Profit after tax. The profit after tax as a control variable is calculated by taking net profit of current year minus taxes for the year.

Size of the firm. Size of the firm is calculated by total ordinary shares multiplied by the average market price of the stock and then taking its log10.

RESULTS AND DISCUSSION

The data analysis signifies that the SMP, G_A, PAT and S have mean value of (2.11), (1.14), (5.45), (6.82) with standard deviation of (0.57), (0.35), (1.62), (0.84) respectively. Which means that SMP, G_A, PAT, S remained low volatile during the period while D_P, D_Y, G_E, G_S, L, and LIQ remained highly volatile during the research period. Liquidity is recorded as a highest volatile variable of the study.

Table 1. Descriptive Statistics

###D_P###D_Y###G_A###G_E###G_S###L###LIQ###PAT###S###SMP

Mean###0.49###0.05###1.14###0.20###0.22###1.83###2.40###5.45###6.82###2.11

Median###0.34###0.04###1.11###0.18###0.12###1.04###1.51###5.73###6.88###2.10

Max:###10.17###0.94###5.94###3.75###36.11###58.26###138.52###8.08###9.45###4.01

Min:###-6.55###-0.14###-0.23###-2.60###-0.98###0.01###0.22###0.00###4.84###0.55

Std. Dev:###0.91###0.06###0.35###0.32###1.53###3.94###7.16###1.62###0.84###0.57

Sum###325.60###34.16###759.34###135.53###147.48###1219.98###1602.03###3641.28###4555.06###1409.58

Sum Sq. Dev.###548.30###2.37###80.96###68.18###1551.77###10366.19 34186.42###1750.39###472.29###213.84

Before conducting the regression analysis, the stationary of the variables is scrutinized. To evaluate the stationary of the variables, unit root test is conducted. For this reason, two methods of unit root test are used, i.e., Levin, Lin, and Chu test (for the standard unit root) and Philips - Prawn Fisher test (for cross-section unit root).

The results of table 2 and 3 of unit root tests show that the probability of all variables is 0.00 which is less than 0.05. It means that all variables are stationary and could be used for further analysis.

Table 2. Unit Root Test Summary

Variables###Method###Statistics###Probability

Stock Market Price###-11.52###0.00

Dividend Yield###-40.28###0.00

Dividend Payout###-70.63###0.00

Growth in Assets###-24.31###0.00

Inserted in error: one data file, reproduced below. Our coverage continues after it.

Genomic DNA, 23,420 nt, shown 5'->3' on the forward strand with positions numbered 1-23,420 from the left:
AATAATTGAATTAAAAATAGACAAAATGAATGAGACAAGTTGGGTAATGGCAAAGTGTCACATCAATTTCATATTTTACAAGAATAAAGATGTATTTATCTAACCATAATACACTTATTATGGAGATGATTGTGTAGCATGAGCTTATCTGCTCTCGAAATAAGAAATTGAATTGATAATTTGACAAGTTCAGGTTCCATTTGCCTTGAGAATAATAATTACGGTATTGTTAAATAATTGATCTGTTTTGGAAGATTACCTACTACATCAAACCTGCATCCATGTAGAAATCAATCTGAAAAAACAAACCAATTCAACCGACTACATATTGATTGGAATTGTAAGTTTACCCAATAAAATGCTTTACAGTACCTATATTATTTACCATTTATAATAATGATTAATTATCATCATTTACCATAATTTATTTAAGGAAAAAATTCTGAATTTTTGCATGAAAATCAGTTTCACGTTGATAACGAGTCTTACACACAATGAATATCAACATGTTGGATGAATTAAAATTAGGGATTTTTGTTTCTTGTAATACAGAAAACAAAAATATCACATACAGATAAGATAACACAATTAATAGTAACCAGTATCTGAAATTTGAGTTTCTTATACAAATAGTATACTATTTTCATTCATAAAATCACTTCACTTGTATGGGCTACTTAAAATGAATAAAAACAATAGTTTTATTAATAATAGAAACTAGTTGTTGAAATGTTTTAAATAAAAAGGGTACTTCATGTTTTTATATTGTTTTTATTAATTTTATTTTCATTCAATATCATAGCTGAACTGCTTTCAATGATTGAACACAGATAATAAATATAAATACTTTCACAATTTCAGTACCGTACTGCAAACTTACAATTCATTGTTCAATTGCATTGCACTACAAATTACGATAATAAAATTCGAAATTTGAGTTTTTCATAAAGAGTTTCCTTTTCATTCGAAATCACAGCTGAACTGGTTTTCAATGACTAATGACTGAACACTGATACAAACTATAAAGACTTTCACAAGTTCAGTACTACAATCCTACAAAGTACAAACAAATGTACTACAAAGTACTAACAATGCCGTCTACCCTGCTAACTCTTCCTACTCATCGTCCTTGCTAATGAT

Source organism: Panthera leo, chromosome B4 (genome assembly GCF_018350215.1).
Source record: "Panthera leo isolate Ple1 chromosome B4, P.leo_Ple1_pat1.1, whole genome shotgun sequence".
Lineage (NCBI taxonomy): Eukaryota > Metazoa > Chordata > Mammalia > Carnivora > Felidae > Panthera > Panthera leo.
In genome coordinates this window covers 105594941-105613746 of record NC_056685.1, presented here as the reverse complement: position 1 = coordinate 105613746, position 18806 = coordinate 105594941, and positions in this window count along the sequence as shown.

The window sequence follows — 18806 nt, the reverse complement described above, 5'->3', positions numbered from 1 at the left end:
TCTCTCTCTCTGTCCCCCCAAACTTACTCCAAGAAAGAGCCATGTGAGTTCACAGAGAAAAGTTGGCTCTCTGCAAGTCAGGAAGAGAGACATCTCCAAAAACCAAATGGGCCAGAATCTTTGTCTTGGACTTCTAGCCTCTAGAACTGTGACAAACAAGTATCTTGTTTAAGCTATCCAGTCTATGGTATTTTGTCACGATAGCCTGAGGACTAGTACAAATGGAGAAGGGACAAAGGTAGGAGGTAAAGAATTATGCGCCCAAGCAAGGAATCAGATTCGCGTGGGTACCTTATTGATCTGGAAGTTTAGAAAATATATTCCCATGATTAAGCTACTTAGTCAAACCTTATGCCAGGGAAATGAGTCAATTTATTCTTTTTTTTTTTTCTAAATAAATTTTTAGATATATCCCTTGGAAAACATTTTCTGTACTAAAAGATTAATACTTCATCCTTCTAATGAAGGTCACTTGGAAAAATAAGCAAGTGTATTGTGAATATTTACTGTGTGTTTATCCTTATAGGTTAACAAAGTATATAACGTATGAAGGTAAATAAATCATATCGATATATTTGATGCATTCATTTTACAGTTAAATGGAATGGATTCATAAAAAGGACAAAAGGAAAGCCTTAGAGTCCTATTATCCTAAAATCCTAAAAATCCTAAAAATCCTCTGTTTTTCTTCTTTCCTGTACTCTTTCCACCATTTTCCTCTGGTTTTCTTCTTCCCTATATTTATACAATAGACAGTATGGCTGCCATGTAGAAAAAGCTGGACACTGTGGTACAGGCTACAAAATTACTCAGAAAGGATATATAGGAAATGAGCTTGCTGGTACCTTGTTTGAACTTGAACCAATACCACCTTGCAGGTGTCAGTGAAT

Growth in Earnings###Levin, Lin, and Chu###-44.84###0.00

Growth in Sales###test###-25.28###0.00

Leverage###-9.63###0.00

Liquidity###-6.58###0.00

Net Profit after Tax###-19.08###0.00

Size of the firm###-16.20###0.00

Table 3. Unit Root Test Summary

Variables###Method###Statistics###Probability

Stock Market Price###208.87###0.00

Dividend Yield###236.59###0.00

Dividend Payout###307.16###0.00

Growth in Assets###525.23###0.00

Growth in Earnings###PP - Fisher###231.31###0.00

Growth in Sales###459.35###0.00

Leverage###195.92###0.00

Liquidity###198.05###0.00

Net Profit after Tax###476.86###0.00

Size of the firm###295.69###0.00

In addition, F statistics test are conducted to see if the independent variables jointly affect the dependent variable. The result of the table no 5 showed that the probability of F-statistics is 0.00 which is less than 0.05 % which indicates that the independent and control variables have joint impact on the dependent variable.

Table 5. F-Statistics Test

F-Statistics###163.75

Prob (F-Statistics)###0.00

Furthermore, the Hausman test is used to find best fit model for the study among the fixed effect or Random effect. The guideline for Hausman test directs that if probability value is less than 0.05 it means that cross-sectional fixed effect model is fit but if probability value is higher than 0.05 than cross-sectional random effect model is suitable for the study. According to Table 6 the probability value of Hausman test is 0.00, which means that cross-sectional fixed effect model is better for the study analysis.

Table 6. Random Effects-Hausman Test

Test Summary###Chi-Sq. Statistic###Chi-Sq. d.f.###Prob.

Cross-Section Random###48.44###9###0.00

Table 7 shows the result of multiple regression analysis of fixed effect model. The R Square value revealed that 95.4 % of the stock market price variation could be explained by the model. The Durbin-Watson value is 2.24, which show that the errors are not correlated. Since the p values of Dividend Payout and Dividend Yield is less than 0.05, it indicates that dividend policy has a significant effect on stock market price in Pakistan. T-Statistics show that the Dividend Payout has positive, while the dividend yield has a negative impact on stock market price. Growth in Assets, growth in earnings, growth in sales and size have a significant positive impact on stock market prices, while the Leverage, Liquidity, and profit after tax have no impact on stock market prices.